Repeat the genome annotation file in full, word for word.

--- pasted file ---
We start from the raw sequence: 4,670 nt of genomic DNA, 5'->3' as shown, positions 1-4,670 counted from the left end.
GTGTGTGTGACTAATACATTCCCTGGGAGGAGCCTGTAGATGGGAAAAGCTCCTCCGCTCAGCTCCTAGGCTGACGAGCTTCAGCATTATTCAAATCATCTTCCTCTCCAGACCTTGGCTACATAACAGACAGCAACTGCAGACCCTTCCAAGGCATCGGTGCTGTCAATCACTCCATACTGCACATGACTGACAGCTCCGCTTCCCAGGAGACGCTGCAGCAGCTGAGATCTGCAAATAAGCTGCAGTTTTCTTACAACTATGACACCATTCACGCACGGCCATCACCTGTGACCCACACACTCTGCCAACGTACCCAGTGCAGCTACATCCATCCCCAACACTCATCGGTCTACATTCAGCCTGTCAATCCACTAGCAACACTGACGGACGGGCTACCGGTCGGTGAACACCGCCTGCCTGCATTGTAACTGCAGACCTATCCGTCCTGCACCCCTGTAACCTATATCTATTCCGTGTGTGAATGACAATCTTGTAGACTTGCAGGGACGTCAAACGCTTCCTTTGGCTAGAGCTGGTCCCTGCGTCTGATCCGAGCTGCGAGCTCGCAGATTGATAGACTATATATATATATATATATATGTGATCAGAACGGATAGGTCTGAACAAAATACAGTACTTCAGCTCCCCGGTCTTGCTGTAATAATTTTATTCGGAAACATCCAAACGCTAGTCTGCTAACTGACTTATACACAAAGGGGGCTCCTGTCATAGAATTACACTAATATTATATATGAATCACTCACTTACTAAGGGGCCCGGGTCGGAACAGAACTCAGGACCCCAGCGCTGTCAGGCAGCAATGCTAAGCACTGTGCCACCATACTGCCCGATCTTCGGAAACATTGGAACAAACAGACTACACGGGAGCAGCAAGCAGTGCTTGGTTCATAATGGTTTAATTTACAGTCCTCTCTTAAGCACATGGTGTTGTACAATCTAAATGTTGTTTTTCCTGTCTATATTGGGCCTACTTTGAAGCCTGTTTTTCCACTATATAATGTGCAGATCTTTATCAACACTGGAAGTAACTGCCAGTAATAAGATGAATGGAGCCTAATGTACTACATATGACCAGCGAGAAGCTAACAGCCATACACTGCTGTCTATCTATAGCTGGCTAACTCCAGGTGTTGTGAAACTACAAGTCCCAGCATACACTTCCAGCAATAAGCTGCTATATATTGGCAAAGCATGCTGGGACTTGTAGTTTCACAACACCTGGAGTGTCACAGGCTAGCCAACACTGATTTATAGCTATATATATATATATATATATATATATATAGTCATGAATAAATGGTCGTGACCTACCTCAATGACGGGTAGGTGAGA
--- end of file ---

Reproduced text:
We start from the raw sequence: 4,670 nt of genomic DNA, 5'->3' as shown, positions 1-4,670 counted from the left end.
GTGTGTGTGACTAATACATTCCCTGGGAGGAGCCTGTAGATGGGAAAAGCTCCTCCGCTCAGCTCCTAGGCTGACGAGCTTCAGCATTATTCAAATCATCTTCCTCTCCAGACCTTGGCTACATAACAGACAGCAACTGCAGACCCTTCCAAGGCATCGGTGCTGTCAATCACTCCATACTGCACATGACTGACAGCTCCGCTTCCCAGGAGACGCTGCAGCAGCTGAGATCTGCAAATAAGCTGCAGTTTTCTTACAACTATGACACCATTCACGCACGGCCATCACCTGTGACCCACACACTCTGCCAACGTACCCAGTGCAGCTACATCCATCCCCAACACTCATCGGTCTACATTCAGCCTGTCAATCCACTAGCAACACTGACGGACGGGCTACCGGTCGGTGAACACCGCCTGCCTGCATTGTAACTGCAGACCTATCCGTCCTGCACCCCTGTAACCTATATCTATTCCGTGTGTGAATGACAATCTTGTAGACTTGCAGGGACGTCAAACGCTTCCTTTGGCTAGAGCTGGTCCCTGCGTCTGATCCGAGCTGCGAGCTCGCAGATTGATAGACTATATATATATATATATATATGTGATCAGAACGGATAGGTCTGAACAAAATACAGTACTTCAGCTCCCCGGTCTTGCTGTAATAATTTTATTCGGAAACATCCAAACGCTAGTCTGCTAACTGACTTATACACAAAGGGGGCTCCTGTCATAGAATTACACTAATATTATATATGAATCACTCACTTACTAAGGGGCCCGGGTCGGAACAGAACTCAGGACCCCAGCGCTGTCAGGCAGCAATGCTAAGCACTGTGCCACCATACTGCCCGATCTTCGGAAACATTGGAACAAACAGACTACACGGGAGCAGCAAGCAGTGCTTGGTTCATAATGGTTTAATTTACAGTCCTCTCTTAAGCACATGGTGTTGTACAATCTAAATGTTGTTTTTCCTGTCTATATTGGGCCTACTTTGAAGCCTGTTTTTCCACTATATAATGTGCAGATCTTTATCAACACTGGAAGTAACTGCCAGTAATAAGATGAATGGAGCCTAATGTACTACATATGACCAGCGAGAAGCTAACAGCCATACACTGCTGTCTATCTATAGCTGGCTAACTCCAGGTGTTGTGAAACTACAAGTCCCAGCATACACTTCCAGCAATAAGCTGCTATATATTGGCAAAGCATGCTGGGACTTGTAGTTTCACAACACCTGGAGTGTCACAGGCTAGCCAACACTGATTTATAGCTATATATATATATATATATATATATATATAGTCATGAATAAATGGTCGTGACCTACCTCAATGACGGGTAGGTGAGA